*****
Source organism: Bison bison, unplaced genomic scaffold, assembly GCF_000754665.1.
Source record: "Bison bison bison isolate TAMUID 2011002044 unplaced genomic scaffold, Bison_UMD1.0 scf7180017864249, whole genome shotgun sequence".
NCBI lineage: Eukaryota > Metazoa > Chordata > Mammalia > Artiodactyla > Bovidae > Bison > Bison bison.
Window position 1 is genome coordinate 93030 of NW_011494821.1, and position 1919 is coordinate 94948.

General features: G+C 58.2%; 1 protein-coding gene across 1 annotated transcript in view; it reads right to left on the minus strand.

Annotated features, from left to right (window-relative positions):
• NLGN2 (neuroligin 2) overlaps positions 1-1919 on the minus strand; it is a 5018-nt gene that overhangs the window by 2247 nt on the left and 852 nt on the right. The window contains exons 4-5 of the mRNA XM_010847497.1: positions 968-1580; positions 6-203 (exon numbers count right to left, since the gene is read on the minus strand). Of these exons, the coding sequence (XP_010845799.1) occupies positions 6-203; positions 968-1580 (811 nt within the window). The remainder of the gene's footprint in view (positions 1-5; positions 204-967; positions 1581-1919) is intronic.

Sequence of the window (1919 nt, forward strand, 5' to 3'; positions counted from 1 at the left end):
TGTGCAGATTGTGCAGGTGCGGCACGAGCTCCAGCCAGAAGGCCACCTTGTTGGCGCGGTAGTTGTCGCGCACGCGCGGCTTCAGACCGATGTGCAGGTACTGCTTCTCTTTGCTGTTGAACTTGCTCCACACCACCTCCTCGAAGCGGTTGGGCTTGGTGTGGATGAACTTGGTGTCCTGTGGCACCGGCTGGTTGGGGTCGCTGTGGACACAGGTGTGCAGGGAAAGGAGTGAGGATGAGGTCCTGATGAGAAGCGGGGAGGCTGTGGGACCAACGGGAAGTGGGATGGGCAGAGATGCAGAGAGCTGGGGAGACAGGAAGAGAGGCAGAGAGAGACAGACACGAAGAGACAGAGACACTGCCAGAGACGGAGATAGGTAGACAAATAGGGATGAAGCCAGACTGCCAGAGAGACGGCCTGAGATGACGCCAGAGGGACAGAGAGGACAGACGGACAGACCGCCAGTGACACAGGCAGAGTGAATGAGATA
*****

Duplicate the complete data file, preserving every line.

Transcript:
Source organism: Bison bison, unplaced genomic scaffold, assembly GCF_000754665.1.
Source record: "Bison bison bison isolate TAMUID 2011002044 unplaced genomic scaffold, Bison_UMD1.0 scf7180017864249, whole genome shotgun sequence".
NCBI lineage: Eukaryota > Metazoa > Chordata > Mammalia > Artiodactyla > Bovidae > Bison > Bison bison.
Window position 1 is genome coordinate 93030 of NW_011494821.1, and position 1919 is coordinate 94948.

General features: G+C 58.2%; 1 protein-coding gene across 1 annotated transcript in view; it reads right to left on the minus strand.

Annotated features, from left to right (window-relative positions):
• NLGN2 (neuroligin 2) overlaps positions 1-1919 on the minus strand; it is a 5018-nt gene that overhangs the window by 2247 nt on the left and 852 nt on the right. The window contains exons 4-5 of the mRNA XM_010847497.1: positions 968-1580; positions 6-203 (exon numbers count right to left, since the gene is read on the minus strand). Of these exons, the coding sequence (XP_010845799.1) occupies positions 6-203; positions 968-1580 (811 nt within the window). The remainder of the gene's footprint in view (positions 1-5; positions 204-967; positions 1581-1919) is intronic.

Sequence of the window (1919 nt, forward strand, 5' to 3'; positions counted from 1 at the left end):
TGTGCAGATTGTGCAGGTGCGGCACGAGCTCCAGCCAGAAGGCCACCTTGTTGGCGCGGTAGTTGTCGCGCACGCGCGGCTTCAGACCGATGTGCAGGTACTGCTTCTCTTTGCTGTTGAACTTGCTCCACACCACCTCCTCGAAGCGGTTGGGCTTGGTGTGGATGAACTTGGTGTCCTGTGGCACCGGCTGGTTGGGGTCGCTGTGGACACAGGTGTGCAGGGAAAGGAGTGAGGATGAGGTCCTGATGAGAAGCGGGGAGGCTGTGGGACCAACGGGAAGTGGGATGGGCAGAGATGCAGAGAGCTGGGGAGACAGGAAGAGAGGCAGAGAGAGACAGACACGAAGAGACAGAGACACTGCCAGAGACGGAGATAGGTAGACAAATAGGGATGAAGCCAGACTGCCAGAGAGACGGCCTGAGATGACGCCAGAGGGACAGAGAGGACAGACGGACAGACCGCCAGTGACACAGGCAGAGTGAATGAGATA